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Article: Logotherapy: Exploring the Meaning of Life

Logotherapy: Exploring the Meaning of Life

Logotherapy: Exploring the Meaning of Life

What is the meaning of life? This is a universal question that haunts many of us.

We all feel stuck sometimes, lost in a world of opportunities, paralyzed by all the choices we could make. The questions about life’s meaning can be daunting, and many of us have felt some frustration because of it.

When we think about it, finding meaning in life often means traveling around the world (à la Eat Pray Love), starting a new job, or reading countless self-help books to discover a deeper meaning. What if the only change we need is a change of perspective?

Not long ago, I was on the train on my way back home. Something is calming about the passing of trees and vast landscapes and the sound of the train as it rushes over the rails. It is the perfect place to get lost in your thoughts or the depths of a book. I decided for the latter – shortly after, I read “Man’s Search for Meaning” by Viktor Frankl.

Not knowing what exactly to expect, I only knew that books always have a way of popping up in my life, just when I need them. And maybe, this is also the case with this article.

Let me take you on a little journey through the book, and possibly a journey that will take you a bit closer to finding the meaning of your life.

What is “Man’s Search for Meaning” About?

As the title already implicates, you probably have a rough idea of what it is about: about the search for meaning.

Originally published in 1946, Viktor Frankl shares the harsh, cold truth about his time as a prisoner in a concentration camp during World War II. From 1942 until 1945, he labored in several camps, including Auschwitz. Experiencing and witnessing immense suffering, he developed his own form of psychotherapy called logotherapy.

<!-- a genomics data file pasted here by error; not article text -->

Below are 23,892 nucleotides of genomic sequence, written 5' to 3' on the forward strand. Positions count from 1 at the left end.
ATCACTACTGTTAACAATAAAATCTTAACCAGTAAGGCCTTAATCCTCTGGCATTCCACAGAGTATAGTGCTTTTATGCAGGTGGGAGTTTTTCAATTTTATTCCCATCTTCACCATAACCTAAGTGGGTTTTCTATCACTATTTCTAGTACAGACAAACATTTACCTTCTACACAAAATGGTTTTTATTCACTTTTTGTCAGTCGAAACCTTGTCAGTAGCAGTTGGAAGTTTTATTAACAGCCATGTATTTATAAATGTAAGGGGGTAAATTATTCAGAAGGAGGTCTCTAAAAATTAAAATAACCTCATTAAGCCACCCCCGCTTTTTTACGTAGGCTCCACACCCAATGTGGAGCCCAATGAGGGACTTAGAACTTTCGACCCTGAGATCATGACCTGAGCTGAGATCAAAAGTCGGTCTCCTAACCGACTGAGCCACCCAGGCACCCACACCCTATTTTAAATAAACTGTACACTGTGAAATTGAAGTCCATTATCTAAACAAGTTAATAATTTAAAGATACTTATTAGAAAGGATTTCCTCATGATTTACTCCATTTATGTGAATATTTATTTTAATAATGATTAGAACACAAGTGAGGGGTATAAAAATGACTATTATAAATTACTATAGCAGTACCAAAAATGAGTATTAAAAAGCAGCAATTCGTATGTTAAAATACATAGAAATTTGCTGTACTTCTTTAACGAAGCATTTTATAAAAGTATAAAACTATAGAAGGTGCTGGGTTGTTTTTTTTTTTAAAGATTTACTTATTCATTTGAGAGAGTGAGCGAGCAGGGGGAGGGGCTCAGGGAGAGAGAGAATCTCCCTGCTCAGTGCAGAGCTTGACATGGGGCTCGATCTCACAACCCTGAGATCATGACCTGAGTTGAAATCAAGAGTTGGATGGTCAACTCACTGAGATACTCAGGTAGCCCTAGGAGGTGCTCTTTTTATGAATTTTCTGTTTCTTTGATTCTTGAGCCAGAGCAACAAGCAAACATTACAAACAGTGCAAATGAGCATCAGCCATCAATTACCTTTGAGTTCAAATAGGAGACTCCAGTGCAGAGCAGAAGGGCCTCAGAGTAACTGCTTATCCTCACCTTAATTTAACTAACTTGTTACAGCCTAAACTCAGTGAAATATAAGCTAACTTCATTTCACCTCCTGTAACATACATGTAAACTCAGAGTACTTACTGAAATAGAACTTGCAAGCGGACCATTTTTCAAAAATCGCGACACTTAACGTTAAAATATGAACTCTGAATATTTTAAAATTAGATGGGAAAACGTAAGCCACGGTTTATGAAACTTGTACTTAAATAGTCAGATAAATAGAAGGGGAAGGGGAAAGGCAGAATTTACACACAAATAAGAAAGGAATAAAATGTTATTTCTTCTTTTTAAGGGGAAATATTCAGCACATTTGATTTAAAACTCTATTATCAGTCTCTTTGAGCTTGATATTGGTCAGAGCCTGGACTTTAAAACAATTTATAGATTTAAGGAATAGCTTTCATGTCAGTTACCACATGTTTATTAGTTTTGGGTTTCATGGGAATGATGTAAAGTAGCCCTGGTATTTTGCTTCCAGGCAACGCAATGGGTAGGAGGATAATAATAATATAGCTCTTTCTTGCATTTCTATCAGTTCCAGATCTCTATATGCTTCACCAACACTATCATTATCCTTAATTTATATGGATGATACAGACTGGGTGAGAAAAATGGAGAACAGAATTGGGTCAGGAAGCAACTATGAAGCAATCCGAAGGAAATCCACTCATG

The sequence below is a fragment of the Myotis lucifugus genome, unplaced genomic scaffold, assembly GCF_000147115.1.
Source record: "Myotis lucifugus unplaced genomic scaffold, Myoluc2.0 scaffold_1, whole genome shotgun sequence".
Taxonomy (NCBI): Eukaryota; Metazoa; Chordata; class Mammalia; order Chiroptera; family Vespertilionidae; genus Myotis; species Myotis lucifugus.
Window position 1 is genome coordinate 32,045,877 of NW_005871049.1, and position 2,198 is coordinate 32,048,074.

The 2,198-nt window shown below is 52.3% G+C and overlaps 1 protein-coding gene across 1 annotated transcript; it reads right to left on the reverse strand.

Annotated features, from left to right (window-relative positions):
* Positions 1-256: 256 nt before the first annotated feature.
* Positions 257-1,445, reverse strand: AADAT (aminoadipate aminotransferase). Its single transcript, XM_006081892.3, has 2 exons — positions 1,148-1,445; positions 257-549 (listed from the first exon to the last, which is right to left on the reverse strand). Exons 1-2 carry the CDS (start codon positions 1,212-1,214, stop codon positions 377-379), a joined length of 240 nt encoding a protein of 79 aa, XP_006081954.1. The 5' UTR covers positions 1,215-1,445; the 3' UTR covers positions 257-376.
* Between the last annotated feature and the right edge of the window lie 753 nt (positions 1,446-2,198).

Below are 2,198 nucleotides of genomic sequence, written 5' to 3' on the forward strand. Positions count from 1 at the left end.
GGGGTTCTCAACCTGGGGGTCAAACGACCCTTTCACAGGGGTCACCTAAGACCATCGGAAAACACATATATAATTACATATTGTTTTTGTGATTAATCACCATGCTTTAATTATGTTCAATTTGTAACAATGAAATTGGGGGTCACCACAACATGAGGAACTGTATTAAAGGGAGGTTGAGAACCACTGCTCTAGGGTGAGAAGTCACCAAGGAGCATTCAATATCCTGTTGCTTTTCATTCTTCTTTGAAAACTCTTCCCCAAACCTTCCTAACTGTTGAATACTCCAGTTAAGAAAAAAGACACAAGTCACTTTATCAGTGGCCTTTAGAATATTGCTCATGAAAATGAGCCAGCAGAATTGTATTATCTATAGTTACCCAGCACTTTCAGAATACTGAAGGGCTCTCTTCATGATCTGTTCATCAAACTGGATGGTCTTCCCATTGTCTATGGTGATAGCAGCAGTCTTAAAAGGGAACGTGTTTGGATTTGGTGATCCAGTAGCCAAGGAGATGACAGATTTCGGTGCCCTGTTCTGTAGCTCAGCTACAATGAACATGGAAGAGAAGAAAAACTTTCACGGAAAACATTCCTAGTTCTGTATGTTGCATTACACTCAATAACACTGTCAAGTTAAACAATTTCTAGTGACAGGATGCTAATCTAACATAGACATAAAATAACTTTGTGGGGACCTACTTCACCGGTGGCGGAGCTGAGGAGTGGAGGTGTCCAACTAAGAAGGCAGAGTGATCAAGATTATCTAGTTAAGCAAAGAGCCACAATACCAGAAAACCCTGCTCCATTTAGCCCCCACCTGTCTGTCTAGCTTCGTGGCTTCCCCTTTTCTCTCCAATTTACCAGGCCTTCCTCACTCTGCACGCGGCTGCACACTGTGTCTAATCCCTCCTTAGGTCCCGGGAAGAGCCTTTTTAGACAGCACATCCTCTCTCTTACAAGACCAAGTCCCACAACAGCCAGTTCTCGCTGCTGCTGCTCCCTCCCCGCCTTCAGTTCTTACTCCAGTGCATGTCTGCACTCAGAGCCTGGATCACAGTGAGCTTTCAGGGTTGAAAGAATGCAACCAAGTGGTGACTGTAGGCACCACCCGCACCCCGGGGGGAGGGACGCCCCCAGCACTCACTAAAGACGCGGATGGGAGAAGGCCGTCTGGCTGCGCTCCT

Logotherapy is based on his observation that we cannot avoid suffering, but instead, can cope with it and find meaning in it. At the core of his book lies the belief that humans’ greatest motivation in life is not to find pleasure but rather pursue a meaningful life.

You might be wondering: How will Viktor Frankl’s terrible experience relate to my 21st-century problems?

If you see yourself in any of the following points, the book will definitely be of value:

  • You struggle to find that “one big thing” that gives you a sense of purpose.
  • You try to find meaning in the job you are doing but struggle to turn your dreams into reality.
  • You overanalyze your past to understand certain patterns in the present but can’t seem to change them.
  • You feel like the world is treating you unfairly, and you don’t deserve to be suffering.

All these feelings and doubts can be traced back to a phenomenon Frankl calls the existential vacuum. He explains that it is a quite common 20th, by now a 21st-century problem.

Back in those days, human beings would have instincts and traditions guiding their way through survival. Nowadays, we have the greatest freedoms – no one tells us what to do, and we can pursue anything we wish for. Interestingly, many do not even know what their greatest wishes are. Instead, they wish to do what others do (conformism) or just do what others wish them to do (totalitarianism).

The moments that you might realize this is normally on a boring Sunday afternoon. When time slows down, and the hectic pace of life takes a break, boredom comes up. You have time to reflect and, in those moments, the question “What is the meaning of life?” seems frustrating and overwhelming.

If that sounds familiar, try shifting the perspective and imagine life itself asking you, what is your meaning? The only way to respond is through responsible action. What would you go out and do?

Logotherapy sees the essence of human existence as rooted in responsibility.

You might also be interested in: Why Toxic Positivity is Harmful to Your Mental Health

About Logotherapy: The Difference to Psychoanalysis

To understand logotherapy, it makes sense to compare it to psychoanalysis.

Psychoanalysis is widely spread and well known amongst many. The methods and techniques developed by Sigmund Freud usually focus on the dialogue between patient and therapist.

As Frankl emphasizes, psychoanalysis focuses on past experiences and their impact on the patient’s presentation. While this may seem like a more retrospective approach to you, logotherapy will seem more introspective.

The term logotherapy derives from the Greek word “logo,” which translates to “meaning.”

Logotherapy assumes that the primary motivation of a human’s life is the search for personal meaning. So the focus is rather on the future, trying to identify things “worth existing for.” Even in the most terrible situations and unbearable circumstances, Frankl argues that it is one’s last freedom to choose one’s attitude towards it.